How Your Posture Behind the Wheel Can Contribute to your Back Pain

Here’s an interesting pair of statistics. More than 80 percent of American adults will experience lower back pain at some point in their lives. And 86 percent of American adults have a driver’s license. Now, we’re not saying that one is directly connected with the other, but there’s no doubt that poor driving posture can cause back pain. A recent study found that roughly one third of drivers are sitting incorrectly while behind the wheel, and over half were unaware of what the best position would be to prevent spine injury. In most cases, those who adopted poor posture either leaned too far forward over the steering wheel or reclined too far back, while other poor practices include driving while resting on the armrest, driving with an arm hanging out the window, or sitting on an uneven pillow. Any of these positions or bad habits can lead to joint pain, muscle aches and spasm, and even a permanent change to overall posture that leads to needing treatment from a lumbar spine specialist in New Jersey.

The problem of poor posture while driving is a particular concern for those who are driving older model vehicles that do not have the benefit of the lumbar support features that newer models have built in. These features can provide invaluable support for the spine, but many drivers do not take advantage of their capabilities. They leave their vehicles in the original factory settings, or may adjust their seat height or forward/backward position in a way that leaves legs bent awkwardly and a need to hold the head in an uncomfortable position of either looking up or down rather than straight ahead.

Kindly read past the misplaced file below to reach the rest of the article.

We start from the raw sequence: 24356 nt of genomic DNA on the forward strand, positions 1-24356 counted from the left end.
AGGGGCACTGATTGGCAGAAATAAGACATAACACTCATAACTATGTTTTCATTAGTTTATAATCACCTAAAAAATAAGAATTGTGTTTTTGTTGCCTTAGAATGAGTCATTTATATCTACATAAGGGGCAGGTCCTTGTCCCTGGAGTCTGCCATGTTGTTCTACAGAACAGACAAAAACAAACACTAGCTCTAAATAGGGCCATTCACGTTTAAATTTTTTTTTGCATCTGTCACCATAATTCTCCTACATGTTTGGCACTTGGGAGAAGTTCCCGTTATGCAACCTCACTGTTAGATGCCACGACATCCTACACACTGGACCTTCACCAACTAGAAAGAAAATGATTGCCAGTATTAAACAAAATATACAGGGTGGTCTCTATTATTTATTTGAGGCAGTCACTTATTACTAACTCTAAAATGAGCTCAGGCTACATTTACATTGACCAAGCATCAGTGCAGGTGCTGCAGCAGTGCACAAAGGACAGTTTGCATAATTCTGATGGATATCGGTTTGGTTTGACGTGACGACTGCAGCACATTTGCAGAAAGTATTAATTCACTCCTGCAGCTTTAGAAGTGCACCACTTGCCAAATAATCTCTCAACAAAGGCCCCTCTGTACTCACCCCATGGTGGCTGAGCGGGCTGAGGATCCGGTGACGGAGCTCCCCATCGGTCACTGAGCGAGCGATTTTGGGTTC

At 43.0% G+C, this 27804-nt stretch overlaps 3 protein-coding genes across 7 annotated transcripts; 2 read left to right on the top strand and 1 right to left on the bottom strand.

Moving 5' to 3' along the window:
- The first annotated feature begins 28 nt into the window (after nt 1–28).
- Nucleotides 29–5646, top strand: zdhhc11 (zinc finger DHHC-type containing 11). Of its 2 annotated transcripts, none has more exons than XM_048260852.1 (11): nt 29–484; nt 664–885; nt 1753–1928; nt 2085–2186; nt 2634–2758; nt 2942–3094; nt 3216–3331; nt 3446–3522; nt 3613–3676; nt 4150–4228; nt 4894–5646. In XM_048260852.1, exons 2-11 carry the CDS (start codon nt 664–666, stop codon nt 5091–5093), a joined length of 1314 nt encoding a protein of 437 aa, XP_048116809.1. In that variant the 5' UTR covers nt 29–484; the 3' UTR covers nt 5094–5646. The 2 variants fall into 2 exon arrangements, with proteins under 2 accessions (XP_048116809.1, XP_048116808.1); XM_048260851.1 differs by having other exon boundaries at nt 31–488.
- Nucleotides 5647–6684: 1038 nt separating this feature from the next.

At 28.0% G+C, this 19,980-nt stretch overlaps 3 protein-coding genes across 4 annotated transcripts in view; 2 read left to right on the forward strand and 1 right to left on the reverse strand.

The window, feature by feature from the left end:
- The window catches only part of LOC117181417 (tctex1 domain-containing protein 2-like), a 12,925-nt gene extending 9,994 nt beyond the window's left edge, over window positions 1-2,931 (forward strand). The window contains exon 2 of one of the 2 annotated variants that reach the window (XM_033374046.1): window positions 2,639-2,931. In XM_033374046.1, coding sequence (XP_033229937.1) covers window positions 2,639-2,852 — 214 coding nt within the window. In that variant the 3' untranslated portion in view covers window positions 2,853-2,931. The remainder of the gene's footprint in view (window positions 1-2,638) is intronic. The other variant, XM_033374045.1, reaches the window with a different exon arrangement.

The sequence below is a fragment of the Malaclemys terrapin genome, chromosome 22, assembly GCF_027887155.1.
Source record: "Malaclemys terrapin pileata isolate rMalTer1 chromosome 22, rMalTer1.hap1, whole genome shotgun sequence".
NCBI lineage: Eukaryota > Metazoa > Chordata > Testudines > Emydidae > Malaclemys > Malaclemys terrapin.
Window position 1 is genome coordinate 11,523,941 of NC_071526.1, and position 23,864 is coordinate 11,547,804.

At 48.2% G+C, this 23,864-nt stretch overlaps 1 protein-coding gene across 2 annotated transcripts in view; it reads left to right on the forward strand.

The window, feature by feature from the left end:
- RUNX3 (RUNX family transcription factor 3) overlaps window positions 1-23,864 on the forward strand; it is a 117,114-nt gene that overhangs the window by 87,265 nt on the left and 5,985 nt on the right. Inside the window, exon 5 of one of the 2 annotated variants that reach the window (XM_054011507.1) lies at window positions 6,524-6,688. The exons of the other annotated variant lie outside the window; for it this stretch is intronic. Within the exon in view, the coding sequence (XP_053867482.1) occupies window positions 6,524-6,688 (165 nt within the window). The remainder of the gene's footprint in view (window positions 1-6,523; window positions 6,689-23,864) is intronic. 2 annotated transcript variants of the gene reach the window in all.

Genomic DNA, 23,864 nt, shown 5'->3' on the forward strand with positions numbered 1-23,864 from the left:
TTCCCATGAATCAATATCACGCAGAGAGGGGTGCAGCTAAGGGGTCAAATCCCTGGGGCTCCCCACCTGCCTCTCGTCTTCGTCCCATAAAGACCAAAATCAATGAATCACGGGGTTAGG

There are several things that you can do to make sure that you are seated properly while behind the wheel. These include:

• Adjusting the driver’s seat so that you are sitting as close to the wheel as is comfortable. You should be able to reach the wheel while maintaining your elbows in a comfortable position.
• The correct angle for your car seat’s back is leaning back approximately 10 degrees. It should support your spine without leaning too far back.
• Check the position of your side view and rear view mirrors before starting your vehicle. Doing this assures that you do not have to unnecessarily twist your neck in order to have full visibility.
• If you are taking a long trip, make sure to build in rest stops so that you can stretch your back and your legs.
• Empty your back pockets before sitting in your car or anywhere else, as these objects can force you to sit in an unbalanced way.
• Exercises that strengthen your core are a good addition to your daily regimen, whether you are driving or not.

If you find that while driving or after getting out of your vehicle you’re experiencing back or neck pain, you need to be seen and to have the situation medically assessed. Contact our lumbar spine specialist practice today to set up a convenient appointment.

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